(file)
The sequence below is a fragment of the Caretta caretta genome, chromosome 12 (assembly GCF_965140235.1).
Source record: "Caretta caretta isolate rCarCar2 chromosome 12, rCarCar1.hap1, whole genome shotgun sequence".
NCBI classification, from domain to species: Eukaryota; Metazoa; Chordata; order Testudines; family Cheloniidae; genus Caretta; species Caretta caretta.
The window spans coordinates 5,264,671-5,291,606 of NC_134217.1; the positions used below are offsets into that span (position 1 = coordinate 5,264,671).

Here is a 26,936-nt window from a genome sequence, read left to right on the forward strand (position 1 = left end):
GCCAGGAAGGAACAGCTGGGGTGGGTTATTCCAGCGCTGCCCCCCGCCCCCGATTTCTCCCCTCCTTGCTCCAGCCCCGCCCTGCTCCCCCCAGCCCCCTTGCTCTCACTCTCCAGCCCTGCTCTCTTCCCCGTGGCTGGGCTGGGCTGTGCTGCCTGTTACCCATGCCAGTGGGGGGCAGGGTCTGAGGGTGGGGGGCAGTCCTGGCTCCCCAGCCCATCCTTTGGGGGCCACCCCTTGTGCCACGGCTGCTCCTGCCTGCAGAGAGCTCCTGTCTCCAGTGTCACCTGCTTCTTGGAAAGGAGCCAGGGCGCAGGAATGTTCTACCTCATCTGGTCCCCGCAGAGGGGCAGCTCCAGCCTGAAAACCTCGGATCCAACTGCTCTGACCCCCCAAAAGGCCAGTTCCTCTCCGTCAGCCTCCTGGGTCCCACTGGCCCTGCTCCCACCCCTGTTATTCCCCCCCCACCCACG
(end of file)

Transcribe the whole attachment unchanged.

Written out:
The sequence below is a fragment of the Caretta caretta genome, chromosome 12 (assembly GCF_965140235.1).
Source record: "Caretta caretta isolate rCarCar2 chromosome 12, rCarCar1.hap1, whole genome shotgun sequence".
NCBI classification, from domain to species: Eukaryota; Metazoa; Chordata; order Testudines; family Cheloniidae; genus Caretta; species Caretta caretta.
The window spans coordinates 5,264,671-5,291,606 of NC_134217.1; the positions used below are offsets into that span (position 1 = coordinate 5,264,671).

Here is a 26,936-nt window from a genome sequence, read left to right on the forward strand (position 1 = left end):
GCCAGGAAGGAACAGCTGGGGTGGGTTATTCCAGCGCTGCCCCCCGCCCCCGATTTCTCCCCTCCTTGCTCCAGCCCCGCCCTGCTCCCCCCAGCCCCCTTGCTCTCACTCTCCAGCCCTGCTCTCTTCCCCGTGGCTGGGCTGGGCTGTGCTGCCTGTTACCCATGCCAGTGGGGGGCAGGGTCTGAGGGTGGGGGGCAGTCCTGGCTCCCCAGCCCATCCTTTGGGGGCCACCCCTTGTGCCACGGCTGCTCCTGCCTGCAGAGAGCTCCTGTCTCCAGTGTCACCTGCTTCTTGGAAAGGAGCCAGGGCGCAGGAATGTTCTACCTCATCTGGTCCCCGCAGAGGGGCAGCTCCAGCCTGAAAACCTCGGATCCAACTGCTCTGACCCCCCAAAAGGCCAGTTCCTCTCCGTCAGCCTCCTGGGTCCCACTGGCCCTGCTCCCACCCCTGTTATTCCCCCCCCACCCACG